What is distracted driving? Distracted driving involves activities that divert a driver’s attention. Distractions while driving put the driver, his passengers, and everyone else sharing the road, at serious risk of injury. We’ve all seen other drivers going aimlessly down the road while staring at their phones or other devices. Distracted driving causes many automobile crashes each year. We are committed to helping our clients who are hurt by distracted drivers. We are also committed to increasing awareness and education of this problem. Through awareness and education, we can all make our roads safer.Types of Distraction
Traffic safety experts often classify distractions into three main categories: Manual, Visual and Cognitive.
- Manual distractions are activities where the driver moves his or her hands away from controlling the vehicle. Through the years, we have investigated many personal injury cases where drivers caused automobile accidents while reaching for objects in other areas of their car.
- Visual distractions are activities where the driver focuses his or her eyes away from the road. Many automobile accidents occur because a driver is looking somewhere other than the road.
- Cognitive distractions are activities where the driver’s mind wanders away from the task of driving. These drivers are not mentally focusing and paying attention to the important task of driving their car.
Why is texting so dangerous? Texting is especially dangerous because it involves all three types of distraction at the same time. A person who is texting takes their hands, eyes and mind from the task of driving. What are some major types of distractions faced by drivers each day on our highways?
- Eating and drinking
- Using a cellphone
- Turning attention to other passengers
- Reading, often maps
- Using vehicle or personal navigational systems
- Watching a video
- Adjusting the radio
- Attending or disciplining children passengers
While keeping a focus on the roadway may sound like obvious advice, it is too often ignored. Drivers are presented with many activities and devices that can create dangerous risks of distraction.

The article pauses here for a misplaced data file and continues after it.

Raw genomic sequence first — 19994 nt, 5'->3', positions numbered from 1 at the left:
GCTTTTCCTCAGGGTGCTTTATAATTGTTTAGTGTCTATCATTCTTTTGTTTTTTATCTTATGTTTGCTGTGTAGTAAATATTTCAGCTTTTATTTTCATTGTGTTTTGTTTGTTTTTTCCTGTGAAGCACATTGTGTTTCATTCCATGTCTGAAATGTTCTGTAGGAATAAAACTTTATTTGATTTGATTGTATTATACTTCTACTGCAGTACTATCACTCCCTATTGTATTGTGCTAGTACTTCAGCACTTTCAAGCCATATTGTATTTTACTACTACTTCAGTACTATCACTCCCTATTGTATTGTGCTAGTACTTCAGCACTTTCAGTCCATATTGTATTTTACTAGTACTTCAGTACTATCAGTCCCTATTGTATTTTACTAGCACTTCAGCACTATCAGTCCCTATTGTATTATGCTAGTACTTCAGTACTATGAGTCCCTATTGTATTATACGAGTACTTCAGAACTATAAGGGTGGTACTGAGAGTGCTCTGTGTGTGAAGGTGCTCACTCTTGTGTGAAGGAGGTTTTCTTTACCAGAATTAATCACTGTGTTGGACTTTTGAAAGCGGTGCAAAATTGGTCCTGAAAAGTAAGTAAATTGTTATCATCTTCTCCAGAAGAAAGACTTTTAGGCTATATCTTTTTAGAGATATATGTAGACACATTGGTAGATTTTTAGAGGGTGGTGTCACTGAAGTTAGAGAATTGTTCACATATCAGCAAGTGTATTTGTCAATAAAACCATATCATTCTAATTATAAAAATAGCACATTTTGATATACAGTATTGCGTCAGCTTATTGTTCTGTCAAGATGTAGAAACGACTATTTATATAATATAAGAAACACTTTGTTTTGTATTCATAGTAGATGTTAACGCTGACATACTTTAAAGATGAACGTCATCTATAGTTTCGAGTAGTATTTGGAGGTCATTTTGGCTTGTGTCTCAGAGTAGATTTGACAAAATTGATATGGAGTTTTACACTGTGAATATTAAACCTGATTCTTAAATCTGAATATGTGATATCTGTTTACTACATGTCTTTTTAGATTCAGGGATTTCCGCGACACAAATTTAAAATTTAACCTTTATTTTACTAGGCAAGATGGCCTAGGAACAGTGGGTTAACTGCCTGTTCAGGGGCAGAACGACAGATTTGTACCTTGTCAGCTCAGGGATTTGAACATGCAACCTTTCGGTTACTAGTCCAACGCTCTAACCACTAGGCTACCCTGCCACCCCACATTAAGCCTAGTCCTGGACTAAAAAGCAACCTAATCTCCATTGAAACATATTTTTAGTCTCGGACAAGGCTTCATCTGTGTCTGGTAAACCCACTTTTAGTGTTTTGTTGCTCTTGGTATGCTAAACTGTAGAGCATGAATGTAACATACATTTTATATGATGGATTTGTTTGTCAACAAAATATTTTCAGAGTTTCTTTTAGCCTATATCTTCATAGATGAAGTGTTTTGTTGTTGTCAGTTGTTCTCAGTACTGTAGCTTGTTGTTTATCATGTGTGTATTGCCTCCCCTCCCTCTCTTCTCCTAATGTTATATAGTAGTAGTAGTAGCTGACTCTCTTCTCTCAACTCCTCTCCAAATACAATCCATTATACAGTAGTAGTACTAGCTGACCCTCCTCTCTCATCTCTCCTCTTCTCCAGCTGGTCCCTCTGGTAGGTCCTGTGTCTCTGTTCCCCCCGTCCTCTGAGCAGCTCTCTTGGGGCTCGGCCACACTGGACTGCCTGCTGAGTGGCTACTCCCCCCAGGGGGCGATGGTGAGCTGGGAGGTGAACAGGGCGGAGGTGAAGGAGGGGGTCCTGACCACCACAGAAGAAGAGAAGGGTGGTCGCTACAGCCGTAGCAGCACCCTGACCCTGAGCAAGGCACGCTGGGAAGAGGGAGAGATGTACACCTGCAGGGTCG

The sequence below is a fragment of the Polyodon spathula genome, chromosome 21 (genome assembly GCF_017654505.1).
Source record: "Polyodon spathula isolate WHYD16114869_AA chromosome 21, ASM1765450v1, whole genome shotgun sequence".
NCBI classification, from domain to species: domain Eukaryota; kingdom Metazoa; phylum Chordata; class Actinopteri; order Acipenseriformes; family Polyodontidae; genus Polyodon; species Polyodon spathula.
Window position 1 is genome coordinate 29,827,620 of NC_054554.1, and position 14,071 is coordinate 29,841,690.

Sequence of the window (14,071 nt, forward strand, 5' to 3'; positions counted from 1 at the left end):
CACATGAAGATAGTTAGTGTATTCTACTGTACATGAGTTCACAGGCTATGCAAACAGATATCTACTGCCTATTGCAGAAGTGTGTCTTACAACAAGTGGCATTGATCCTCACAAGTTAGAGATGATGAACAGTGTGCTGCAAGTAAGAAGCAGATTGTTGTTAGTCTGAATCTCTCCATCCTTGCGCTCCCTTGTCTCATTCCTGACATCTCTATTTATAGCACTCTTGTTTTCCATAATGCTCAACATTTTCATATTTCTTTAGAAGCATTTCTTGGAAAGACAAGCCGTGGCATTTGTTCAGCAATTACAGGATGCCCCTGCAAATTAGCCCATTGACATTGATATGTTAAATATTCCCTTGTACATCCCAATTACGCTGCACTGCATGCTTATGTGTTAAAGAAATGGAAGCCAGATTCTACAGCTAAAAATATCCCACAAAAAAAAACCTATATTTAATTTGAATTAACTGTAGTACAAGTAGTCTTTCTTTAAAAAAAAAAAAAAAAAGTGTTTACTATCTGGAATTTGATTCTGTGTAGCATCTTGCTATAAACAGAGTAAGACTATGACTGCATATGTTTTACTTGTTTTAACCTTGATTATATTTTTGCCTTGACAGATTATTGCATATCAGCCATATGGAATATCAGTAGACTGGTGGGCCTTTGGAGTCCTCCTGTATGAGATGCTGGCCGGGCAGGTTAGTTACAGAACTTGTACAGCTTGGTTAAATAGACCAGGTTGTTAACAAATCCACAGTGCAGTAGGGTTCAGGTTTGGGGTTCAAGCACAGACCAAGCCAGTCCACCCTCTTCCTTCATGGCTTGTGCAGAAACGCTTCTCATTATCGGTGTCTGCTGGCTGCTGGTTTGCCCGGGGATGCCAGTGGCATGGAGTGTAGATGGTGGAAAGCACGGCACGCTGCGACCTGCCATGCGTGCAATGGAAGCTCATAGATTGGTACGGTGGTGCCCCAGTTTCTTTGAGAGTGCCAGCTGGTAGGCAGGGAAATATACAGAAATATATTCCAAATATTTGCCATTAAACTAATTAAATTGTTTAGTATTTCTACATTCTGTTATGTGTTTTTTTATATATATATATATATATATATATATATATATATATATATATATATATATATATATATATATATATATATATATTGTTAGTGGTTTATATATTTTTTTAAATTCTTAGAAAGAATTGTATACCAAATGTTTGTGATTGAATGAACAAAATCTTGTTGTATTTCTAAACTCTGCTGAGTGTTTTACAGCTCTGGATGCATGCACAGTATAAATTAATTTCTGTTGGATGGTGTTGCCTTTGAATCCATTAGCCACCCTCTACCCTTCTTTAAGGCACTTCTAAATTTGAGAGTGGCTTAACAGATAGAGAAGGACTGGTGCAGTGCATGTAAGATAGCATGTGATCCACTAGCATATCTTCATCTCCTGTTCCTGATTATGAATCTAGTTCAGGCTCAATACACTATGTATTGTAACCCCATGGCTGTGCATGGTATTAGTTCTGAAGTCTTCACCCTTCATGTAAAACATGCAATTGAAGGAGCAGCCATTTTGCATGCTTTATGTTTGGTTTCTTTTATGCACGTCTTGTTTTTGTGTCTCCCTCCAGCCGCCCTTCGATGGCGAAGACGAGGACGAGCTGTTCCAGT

Texting is a perfect example of how activities can dangerously divert a driver’s attention from the road. Some studies indicate a person’s eyes are diverted from the roadway an average of five seconds at a time while texting. If a driver is traveling at 55 miles per hour and diverts his or her eyes from the road for five seconds, their vehicle will have traveled more than the length of an entire football field. Imagine traveling a distance greater than a football field in a vehicle while blindfolded.
Research from 2011 by the U.S. Department of Transportation revealed startling information about the toll of distracted driving on our highways. According to this research:
- Ten percent of fatal crashes in 2011 were reported as distraction affected crashes.
- An estimated 387,000 people suffered personal injury in automobile accidents due to distracted drivers in 2011.
- An estimated 3,331 people were killed in crashes related to distracted driving in 2011.
The true numbers are likely much higher. Distracted driving plays an unreported role in many car crashes.
The current numbers have also likely increased. While Alabama and other states have enacted laws related to texting while driving, the distractions on our roadways have greatly increased. Portable electronics now allow us easily to watch videos, communicate, view the internet and perform many other tasks all while in our automobiles.Experience Matters
Distracted driving is a major safety risk on our roads. The Blackwell Law Firm is committed to helping people who have suffered serious injury from automobile accidents. The firm frequently represents people who have suffered spinal injuries, ruptured disks, traumatic brain injuries, fractures, paralysis and other severe injuries caused by the negligence or careless acts of other drivers.
If you or a family member has suffered an accident, we would be happy to answer your questions. Please feel free to call. Case consultations are always free.Resources
- View our "Distracted Driving" slideshow